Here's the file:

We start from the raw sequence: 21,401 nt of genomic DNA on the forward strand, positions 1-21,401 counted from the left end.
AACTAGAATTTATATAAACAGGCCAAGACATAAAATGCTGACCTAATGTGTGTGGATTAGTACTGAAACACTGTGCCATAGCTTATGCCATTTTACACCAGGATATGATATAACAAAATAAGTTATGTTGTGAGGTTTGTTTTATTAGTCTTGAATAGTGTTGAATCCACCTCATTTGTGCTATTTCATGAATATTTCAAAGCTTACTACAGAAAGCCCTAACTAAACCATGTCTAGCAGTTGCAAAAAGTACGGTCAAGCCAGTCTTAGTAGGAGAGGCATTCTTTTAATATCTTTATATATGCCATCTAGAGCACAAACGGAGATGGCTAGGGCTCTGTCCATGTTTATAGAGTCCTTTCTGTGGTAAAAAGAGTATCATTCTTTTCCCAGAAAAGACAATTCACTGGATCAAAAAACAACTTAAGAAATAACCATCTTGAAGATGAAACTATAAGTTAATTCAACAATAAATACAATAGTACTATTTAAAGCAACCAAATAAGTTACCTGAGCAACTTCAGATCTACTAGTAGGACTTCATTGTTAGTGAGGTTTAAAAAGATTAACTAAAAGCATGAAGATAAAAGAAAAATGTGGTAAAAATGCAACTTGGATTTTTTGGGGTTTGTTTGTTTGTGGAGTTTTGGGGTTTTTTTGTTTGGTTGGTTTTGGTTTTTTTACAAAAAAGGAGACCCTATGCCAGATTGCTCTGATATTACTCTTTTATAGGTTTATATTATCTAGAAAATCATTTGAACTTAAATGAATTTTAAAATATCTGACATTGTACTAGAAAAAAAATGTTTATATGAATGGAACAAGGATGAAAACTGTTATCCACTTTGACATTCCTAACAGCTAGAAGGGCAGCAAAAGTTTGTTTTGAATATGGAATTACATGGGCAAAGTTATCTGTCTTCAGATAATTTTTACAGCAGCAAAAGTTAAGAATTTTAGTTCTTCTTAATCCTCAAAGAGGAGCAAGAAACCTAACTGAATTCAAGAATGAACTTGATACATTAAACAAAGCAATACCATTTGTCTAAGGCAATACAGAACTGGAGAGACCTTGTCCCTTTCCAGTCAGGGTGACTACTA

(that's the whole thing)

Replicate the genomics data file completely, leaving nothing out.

We start from the raw sequence: 21,401 nt of genomic DNA on the forward strand, positions 1-21,401 counted from the left end.
AACTAGAATTTATATAAACAGGCCAAGACATAAAATGCTGACCTAATGTGTGTGGATTAGTACTGAAACACTGTGCCATAGCTTATGCCATTTTACACCAGGATATGATATAACAAAATAAGTTATGTTGTGAGGTTTGTTTTATTAGTCTTGAATAGTGTTGAATCCACCTCATTTGTGCTATTTCATGAATATTTCAAAGCTTACTACAGAAAGCCCTAACTAAACCATGTCTAGCAGTTGCAAAAAGTACGGTCAAGCCAGTCTTAGTAGGAGAGGCATTCTTTTAATATCTTTATATATGCCATCTAGAGCACAAACGGAGATGGCTAGGGCTCTGTCCATGTTTATAGAGTCCTTTCTGTGGTAAAAAGAGTATCATTCTTTTCCCAGAAAAGACAATTCACTGGATCAAAAAACAACTTAAGAAATAACCATCTTGAAGATGAAACTATAAGTTAATTCAACAATAAATACAATAGTACTATTTAAAGCAACCAAATAAGTTACCTGAGCAACTTCAGATCTACTAGTAGGACTTCATTGTTAGTGAGGTTTAAAAAGATTAACTAAAAGCATGAAGATAAAAGAAAAATGTGGTAAAAATGCAACTTGGATTTTTTGGGGTTTGTTTGTTTGTGGAGTTTTGGGGTTTTTTTGTTTGGTTGGTTTTGGTTTTTTTACAAAAAAGGAGACCCTATGCCAGATTGCTCTGATATTACTCTTTTATAGGTTTATATTATCTAGAAAATCATTTGAACTTAAATGAATTTTAAAATATCTGACATTGTACTAGAAAAAAAATGTTTATATGAATGGAACAAGGATGAAAACTGTTATCCACTTTGACATTCCTAACAGCTAGAAGGGCAGCAAAAGTTTGTTTTGAATATGGAATTACATGGGCAAAGTTATCTGTCTTCAGATAATTTTTACAGCAGCAAAAGTTAAGAATTTTAGTTCTTCTTAATCCTCAAAGAGGAGCAAGAAACCTAACTGAATTCAAGAATGAACTTGATACATTAAACAAAGCAATACCATTTGTCTAAGGCAATACAGAACTGGAGAGACCTTGTCCCTTTCCAGTCAGGGTGACTACTA